Pain is one of the most complex sensations one can experience and it is often associated with actual or potential tissue damage. Understanding pain and its clinical presentation is crucial to identify the cause and subsequent course of treatment. For example in this case study you have patient A and patient B who both have back pain. Patient A experiences a dull ache followed by a sharp catching pain with bending backwards or twisting. Patient B experiences moderate ache with sharp shooting or burning pain down back of the leg with bending forwards. Both scenarios of back pain are managed differently and treating Patient A the same why you treat Patient B will would aggravate his condition and vice versa. Therefore it is crucial to get appropriately assessed by your physiotherapist to determine the best coarse of treatment.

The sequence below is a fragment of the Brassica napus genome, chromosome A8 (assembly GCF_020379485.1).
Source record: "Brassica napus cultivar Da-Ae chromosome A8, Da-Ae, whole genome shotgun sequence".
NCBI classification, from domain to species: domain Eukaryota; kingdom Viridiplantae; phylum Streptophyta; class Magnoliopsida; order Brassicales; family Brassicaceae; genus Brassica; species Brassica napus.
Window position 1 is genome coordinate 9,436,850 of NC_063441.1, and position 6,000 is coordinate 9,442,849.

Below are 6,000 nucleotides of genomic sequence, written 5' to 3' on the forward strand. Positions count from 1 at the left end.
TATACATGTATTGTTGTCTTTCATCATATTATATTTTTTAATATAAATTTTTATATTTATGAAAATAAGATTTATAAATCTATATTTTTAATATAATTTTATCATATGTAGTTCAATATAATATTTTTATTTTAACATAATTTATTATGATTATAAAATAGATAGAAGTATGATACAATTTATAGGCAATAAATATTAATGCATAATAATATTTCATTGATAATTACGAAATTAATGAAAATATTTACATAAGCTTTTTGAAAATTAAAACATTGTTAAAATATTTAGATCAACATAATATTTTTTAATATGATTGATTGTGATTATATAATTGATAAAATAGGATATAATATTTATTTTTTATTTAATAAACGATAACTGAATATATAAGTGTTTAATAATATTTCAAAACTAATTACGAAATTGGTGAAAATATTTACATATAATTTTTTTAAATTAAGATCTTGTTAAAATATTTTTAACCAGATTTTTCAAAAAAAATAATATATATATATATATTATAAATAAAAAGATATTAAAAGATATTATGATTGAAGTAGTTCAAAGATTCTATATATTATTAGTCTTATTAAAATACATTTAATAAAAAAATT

In recent decades the idea that pain is purely a physical phenomenon is changing and now we view pain in a bio-psychosocial approach. This means that pain is multi-factorial and can be aggravated by things going on in your social and personal life. This is quite common with people who experience chronic pain who also go on to develop fear avoidance behavior, maladaptive movement patterns, poor postures and catastrophising beliefs about their condition. Breaking down the barriers to chronic pain must occur with collaboration with the patient and a honest discussion must occur to re-enable the patient to take control of their pain and make sense of it all.